ARTH-295 Independent Study
ARTH-300CR Seminar: 'Practicing Art History: Tools, Methods, Careers'
This intensive seminar provides a crash course in research and writing tools, critical methods, and career options for art history majors. Students will design their own research projects, conceptualize exhibitions, give oral presentations, and hear from a variety of art world professionals. They will refine their research, writing, and speaking abilities, while learning to interpret art through lenses ranging from formalism to Postcolonialism. They will draft applications for internships, jobs, and graduate programs. The ultimate goal is to strengthen the skills that are essential for art historians, and to explore how those skills can translate into rewarding careers.
ARTH-300MY Seminar: 'Building After Rome: Early Medieval Architecture'
Even in ruins, the buildings of ancient Rome still amaze us: luxurious villas and palaces, monumental theaters and bathhouses, even a strikingly modern-looking public infrastructure. But how did architecture change after the Western Roman Empire's collapse in the fifth century CE? This seminar delves into the architecture of Late Antiquity and the Early Middle Ages (ca. 300-ca. 800 CE). We will range across geographic and religious boundaries to consider themes such as: the effects of the so-called "Fall of the Roman Empire" on architectural practice; religious architecture; patronage, labor, and materials; and cross-cultural connections in the Mediterranean world.
ARTH-301 Topics in Art History
ARTH-301MH Topics in Art History: 'Making History'
Description: This research seminar looks at the relationship between historical painting and the history it depicts. How much is fact; how much is fiction; and how do we explain the differences? To what ends was it painted? The focus will be on contemporary history painting in the period 1770-1875. The first half of the semester will examine these questions using critical theory and real examples. Students will then develop a major American, British, or French history painting for sustained research and analysis. Possible pictures include Turner's Slave Ship, Gericault's Raft of the Medusa, Copley's Watson and the Shark, David's Marat, and others. Numerous papers and class presentations.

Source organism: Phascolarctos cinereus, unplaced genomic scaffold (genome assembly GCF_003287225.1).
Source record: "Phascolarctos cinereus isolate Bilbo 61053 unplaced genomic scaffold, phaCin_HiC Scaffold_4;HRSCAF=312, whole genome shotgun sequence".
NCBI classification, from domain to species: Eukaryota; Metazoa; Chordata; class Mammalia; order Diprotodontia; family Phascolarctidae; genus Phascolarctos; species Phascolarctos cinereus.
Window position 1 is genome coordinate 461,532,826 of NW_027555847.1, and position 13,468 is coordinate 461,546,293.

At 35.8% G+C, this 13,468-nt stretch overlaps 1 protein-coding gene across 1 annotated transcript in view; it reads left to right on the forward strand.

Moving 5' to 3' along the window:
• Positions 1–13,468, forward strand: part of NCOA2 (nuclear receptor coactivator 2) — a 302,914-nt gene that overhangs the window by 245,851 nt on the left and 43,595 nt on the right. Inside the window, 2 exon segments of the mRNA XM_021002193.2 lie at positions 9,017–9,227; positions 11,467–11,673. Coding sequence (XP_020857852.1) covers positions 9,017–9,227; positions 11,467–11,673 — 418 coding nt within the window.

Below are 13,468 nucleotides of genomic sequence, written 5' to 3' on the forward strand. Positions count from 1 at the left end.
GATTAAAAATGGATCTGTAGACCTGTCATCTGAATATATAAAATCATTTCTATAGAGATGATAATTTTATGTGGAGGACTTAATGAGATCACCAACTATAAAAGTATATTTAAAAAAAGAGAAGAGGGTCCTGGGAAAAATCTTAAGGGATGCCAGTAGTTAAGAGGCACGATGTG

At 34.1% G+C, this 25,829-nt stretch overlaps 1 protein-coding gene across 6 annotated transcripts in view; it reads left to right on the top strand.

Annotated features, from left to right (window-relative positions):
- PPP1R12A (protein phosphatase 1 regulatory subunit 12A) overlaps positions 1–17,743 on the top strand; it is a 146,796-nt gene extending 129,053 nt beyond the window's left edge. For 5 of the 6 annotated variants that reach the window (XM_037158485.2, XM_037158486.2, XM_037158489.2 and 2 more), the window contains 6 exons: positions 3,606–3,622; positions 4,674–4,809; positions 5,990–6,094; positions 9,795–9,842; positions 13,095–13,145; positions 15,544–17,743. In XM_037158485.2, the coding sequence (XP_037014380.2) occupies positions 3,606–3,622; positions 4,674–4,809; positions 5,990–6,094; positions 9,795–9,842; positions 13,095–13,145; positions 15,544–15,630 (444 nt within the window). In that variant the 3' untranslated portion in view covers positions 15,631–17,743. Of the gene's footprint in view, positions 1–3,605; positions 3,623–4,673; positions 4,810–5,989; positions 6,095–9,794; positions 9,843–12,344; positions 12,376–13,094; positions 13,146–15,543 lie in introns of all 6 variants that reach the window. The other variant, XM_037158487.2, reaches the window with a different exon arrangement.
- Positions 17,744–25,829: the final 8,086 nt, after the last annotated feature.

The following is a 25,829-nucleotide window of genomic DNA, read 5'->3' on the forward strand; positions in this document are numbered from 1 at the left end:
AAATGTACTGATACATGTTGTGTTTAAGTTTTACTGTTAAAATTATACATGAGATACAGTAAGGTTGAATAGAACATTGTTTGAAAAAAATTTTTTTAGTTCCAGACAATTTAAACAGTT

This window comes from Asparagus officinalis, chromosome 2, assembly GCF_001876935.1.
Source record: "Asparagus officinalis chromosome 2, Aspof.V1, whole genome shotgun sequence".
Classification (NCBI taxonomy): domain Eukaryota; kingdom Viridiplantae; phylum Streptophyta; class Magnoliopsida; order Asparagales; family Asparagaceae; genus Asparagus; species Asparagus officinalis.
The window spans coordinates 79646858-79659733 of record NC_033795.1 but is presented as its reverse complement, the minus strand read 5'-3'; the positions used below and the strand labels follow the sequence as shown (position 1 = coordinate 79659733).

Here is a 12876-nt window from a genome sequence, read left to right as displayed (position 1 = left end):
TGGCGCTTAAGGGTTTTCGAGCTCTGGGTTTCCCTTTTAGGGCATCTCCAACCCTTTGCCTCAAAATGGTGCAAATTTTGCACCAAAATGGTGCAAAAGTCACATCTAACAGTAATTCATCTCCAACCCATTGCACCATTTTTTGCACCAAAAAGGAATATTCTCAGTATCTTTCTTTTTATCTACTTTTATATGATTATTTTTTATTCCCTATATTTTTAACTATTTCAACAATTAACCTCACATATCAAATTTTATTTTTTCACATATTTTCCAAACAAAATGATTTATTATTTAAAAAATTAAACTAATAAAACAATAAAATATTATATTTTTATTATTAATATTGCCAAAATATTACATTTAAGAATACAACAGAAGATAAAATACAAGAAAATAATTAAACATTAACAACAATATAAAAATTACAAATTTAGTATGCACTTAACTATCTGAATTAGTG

ARTH-301MU Topics in Art History: 'Anthropology in/of Museums'
What is a museum, and how is it relevant to all of our lives? This course considers "the museum" as an object of ethnographic inquiry, examining it as a cultural institution perpetually under negotiation and reconfiguration. We reflect on how museum principles of classification, practices of collection and exhibition, and the uptake of digital technologies are central to what and how we know. We investigate and analyze museums as social actors in anthropological debates on power, representation, materiality, value, authenticity, state-making, Indigenous sovereignty, and the preservation and activation of contemporary cultures. The museum is never simply a repository of artifacts, artworks, histories, or scientific inventions, but also a site of tremendous creativity and a field of complex social relations.
ARTH-302RM Great Cities: 'Rome, the Eternal City'
This seminar will survey the past, present, and future of the Eternal City through its remarkable art, architecture, and urbanism. We will examine the material traces of Rome's journey from ancient capital to center of Christianity, seat of the caesars to that of the popes and prime ministers, beacon to pilgrims and tourists, then finally modern capital and -- perhaps -- sustainable city. Despite its problems, this "mother of all cities" continues to be a model of urban relevance and staying power.
ARTH-310 Seminar in Ancient Art
ARTH-340 Seminar in Modern Art
ARTH-340AM Seminar in Modern Art: 'After Impressionism'
This seminar will focus on the works of four painters, and we will choose from among the following: Bonnard, Cezanne, Gauguin, Pissarro, Seurat, Toulouse-Lautrec, and van Gogh. We will study their works in relation to the feverish debates about painting in the 1880s and 1890s that the previous generation's Impressionism brought about. As we will discover, the four artists were hardly a unified group, took distinct paths away from Impressionism, and pursued projects that had limited allegiance to its main tenets or, indeed, to the ideas and practices of each other. In all, they will represent the extraordinary vitality of art suddenly loosened from the academic world.
ARTH-395 Independent Study